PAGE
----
June 1st, 2014, 22:10 Posted By: wraggster
Year: July 1983 Manufacturer: Nintendo Original Cost: ¥14,800
Dinky, with red and white plastic casing and rounded edges, you’d be forgiven for thinking Nintendo’s defining video game system of the 1980s was a child’s toy. It’s no accident. Having achieved success with the Color TV Game 6 and 15 systems, Nintendo’s CEO Hiroshi Yamauchi wanted to design a more serious home computer disguised as a toy, one to appeal to the entire family: a family computer; or ‘Famicom’.The heart of the machine, based on a Motorola 6502 chip derivative, was nothing unusual. But the system’s controllers derived their shape and input dynamics from Gunpei Yokoi’s Game and Watch LCD games, while the inclusion of a microphone on the second pad showed Nintendo’s broadminded industrial creativity. But Yamauchi’s inventiveness went further than mere product innovation. In May 1983 he addressed a wholesalers’ group, the Shoshin-kai, stating that sellers of the Famicom should not expect to see large profits from system sales. “Forgo profits on the hardware,” he said. “It is just a tool to sell software. This is where we shall make our money.”The Famicom launched on July 15 1983 for just ¥14,800, around half the cost of rival systems. Within two months the system had sold over half a million units. Within six, disaster had struck. A bad chipset was causing a crash in certain games. Yamauchi, with typical flourish, recalled every system sold, skirting a crucial sales window in the Japanese New Year holiday, but protecting Nintendo’s name.Nintendo soon learned that software sold hardware, not vice-versa, and Yamauchi appointed a young Shigeru Miyamoto, designer of Nintendo’s first global arcade hit, Donkey Kong, to head a new game design research group, R&D4. Yamauchi recognized that artists not technicians made the best games and filled R&D4 with similar creative minds. The internal software division established itself as the most successful in Nintendo, launching Mario Bros. and The Legend of Zelda, triumphs buoyed by Gunpei Yokoi’s R&D1 group, which counted Metroid, Kid Icarus and Excitebike among its accomplishments.This feature is an extract from Simon Parkin’s book, An Illustrated History of 151 Videogames.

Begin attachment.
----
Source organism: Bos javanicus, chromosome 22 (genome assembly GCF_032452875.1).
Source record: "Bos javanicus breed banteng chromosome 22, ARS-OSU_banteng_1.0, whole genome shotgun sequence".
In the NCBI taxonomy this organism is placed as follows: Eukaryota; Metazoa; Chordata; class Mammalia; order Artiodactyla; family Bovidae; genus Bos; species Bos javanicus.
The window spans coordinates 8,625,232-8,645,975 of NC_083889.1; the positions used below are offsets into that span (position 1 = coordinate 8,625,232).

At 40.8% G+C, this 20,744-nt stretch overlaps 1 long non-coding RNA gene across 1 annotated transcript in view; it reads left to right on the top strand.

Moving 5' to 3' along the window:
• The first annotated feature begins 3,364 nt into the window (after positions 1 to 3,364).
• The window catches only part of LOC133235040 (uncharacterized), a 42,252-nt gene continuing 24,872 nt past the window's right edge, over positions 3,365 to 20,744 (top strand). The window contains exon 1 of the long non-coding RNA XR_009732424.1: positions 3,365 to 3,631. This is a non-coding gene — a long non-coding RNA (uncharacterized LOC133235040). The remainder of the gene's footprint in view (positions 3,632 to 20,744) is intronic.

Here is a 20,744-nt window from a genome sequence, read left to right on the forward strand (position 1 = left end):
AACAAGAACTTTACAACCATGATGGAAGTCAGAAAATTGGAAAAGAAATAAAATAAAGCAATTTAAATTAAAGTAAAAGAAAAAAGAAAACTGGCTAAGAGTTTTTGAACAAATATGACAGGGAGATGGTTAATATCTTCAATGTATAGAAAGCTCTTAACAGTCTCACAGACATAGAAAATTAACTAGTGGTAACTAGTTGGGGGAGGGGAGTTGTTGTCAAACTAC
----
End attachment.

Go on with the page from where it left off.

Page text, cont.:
However, by 1984 Nintendo faced a crisis. The company could not meet the demand with new games. Yamauchi was loath to open the system up to third-party developers, fearing that doing so would dilute the brand with poor games – the Atari effect. In late 1984 he yielded, granting the first three licences to Japanese game makers. The licences were restrictive. Nintendo took an unprecedented ¥2,000 per cartridge, and imposed a minimum order of 10,000 units per game. While many companies were dismayed by the terms, any misgivings were silenced by the size of the potential market. Hudson, one of the first developers to obtain a licence, sold a million copies of its first Famicom title, Roadrunner.While the Famicom’s rise to dominance in Japan had been smooth, the journey to the West was tortuous. Following a redesign to make the system look like a more serious computer, Nintendo renamed the machine the Advanced Video System and demonstrated it at the January 1985 CES show in Las Vegas. The reaction was disastrous: not a single order was placed.Yamauchi ordered another redesign and renamed the machine the Nintendo Entertainment System, while Nintendo of America’s Minoru Arakawa offered retailers a bold promise: the company would deliver machines and set up window displays for free. After 90 days, the retailer would pay for what was sold and return anything else they didn’t want. The offer broke down barriers and rebuilt trust with the games industry.Within three months the NES had sold 50,000 systems. Within a year, a million and within three years, three million. By 1990, Nintendo owned a 90 per cent market share of all video games in the West and, by 1991, the company was earning an average $1.5 million per employee, nudging past Toyota to become the most successful company in Japan. Almost single-handedly, Nintendo’s machine had resuscitated an industry.
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